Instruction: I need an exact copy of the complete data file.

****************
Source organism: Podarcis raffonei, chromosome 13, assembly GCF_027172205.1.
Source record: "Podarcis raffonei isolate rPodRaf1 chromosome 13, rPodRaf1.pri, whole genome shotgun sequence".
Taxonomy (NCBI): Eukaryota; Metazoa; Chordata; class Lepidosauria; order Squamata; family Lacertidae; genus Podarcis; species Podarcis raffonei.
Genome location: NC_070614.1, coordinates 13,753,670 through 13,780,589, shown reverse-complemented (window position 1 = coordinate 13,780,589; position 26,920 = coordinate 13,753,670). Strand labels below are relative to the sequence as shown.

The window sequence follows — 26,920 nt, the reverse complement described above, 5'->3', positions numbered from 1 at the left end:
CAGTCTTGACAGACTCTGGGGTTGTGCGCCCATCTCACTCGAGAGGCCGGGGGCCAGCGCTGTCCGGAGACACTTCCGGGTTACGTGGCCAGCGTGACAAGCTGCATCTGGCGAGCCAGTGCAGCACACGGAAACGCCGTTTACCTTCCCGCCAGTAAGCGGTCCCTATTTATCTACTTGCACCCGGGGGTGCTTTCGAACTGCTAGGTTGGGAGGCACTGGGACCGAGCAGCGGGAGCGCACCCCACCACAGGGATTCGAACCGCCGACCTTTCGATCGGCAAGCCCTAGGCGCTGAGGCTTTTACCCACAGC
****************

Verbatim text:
Source organism: Podarcis raffonei, chromosome 13, assembly GCF_027172205.1.
Source record: "Podarcis raffonei isolate rPodRaf1 chromosome 13, rPodRaf1.pri, whole genome shotgun sequence".
Taxonomy (NCBI): Eukaryota; Metazoa; Chordata; class Lepidosauria; order Squamata; family Lacertidae; genus Podarcis; species Podarcis raffonei.
Genome location: NC_070614.1, coordinates 13,753,670 through 13,780,589, shown reverse-complemented (window position 1 = coordinate 13,780,589; position 26,920 = coordinate 13,753,670). Strand labels below are relative to the sequence as shown.

The window sequence follows — 26,920 nt, the reverse complement described above, 5'->3', positions numbered from 1 at the left end:
CAGTCTTGACAGACTCTGGGGTTGTGCGCCCATCTCACTCGAGAGGCCGGGGGCCAGCGCTGTCCGGAGACACTTCCGGGTTACGTGGCCAGCGTGACAAGCTGCATCTGGCGAGCCAGTGCAGCACACGGAAACGCCGTTTACCTTCCCGCCAGTAAGCGGTCCCTATTTATCTACTTGCACCCGGGGGTGCTTTCGAACTGCTAGGTTGGGAGGCACTGGGACCGAGCAGCGGGAGCGCACCCCACCACAGGGATTCGAACCGCCGACCTTTCGATCGGCAAGCCCTAGGCGCTGAGGCTTTTACCCACAGC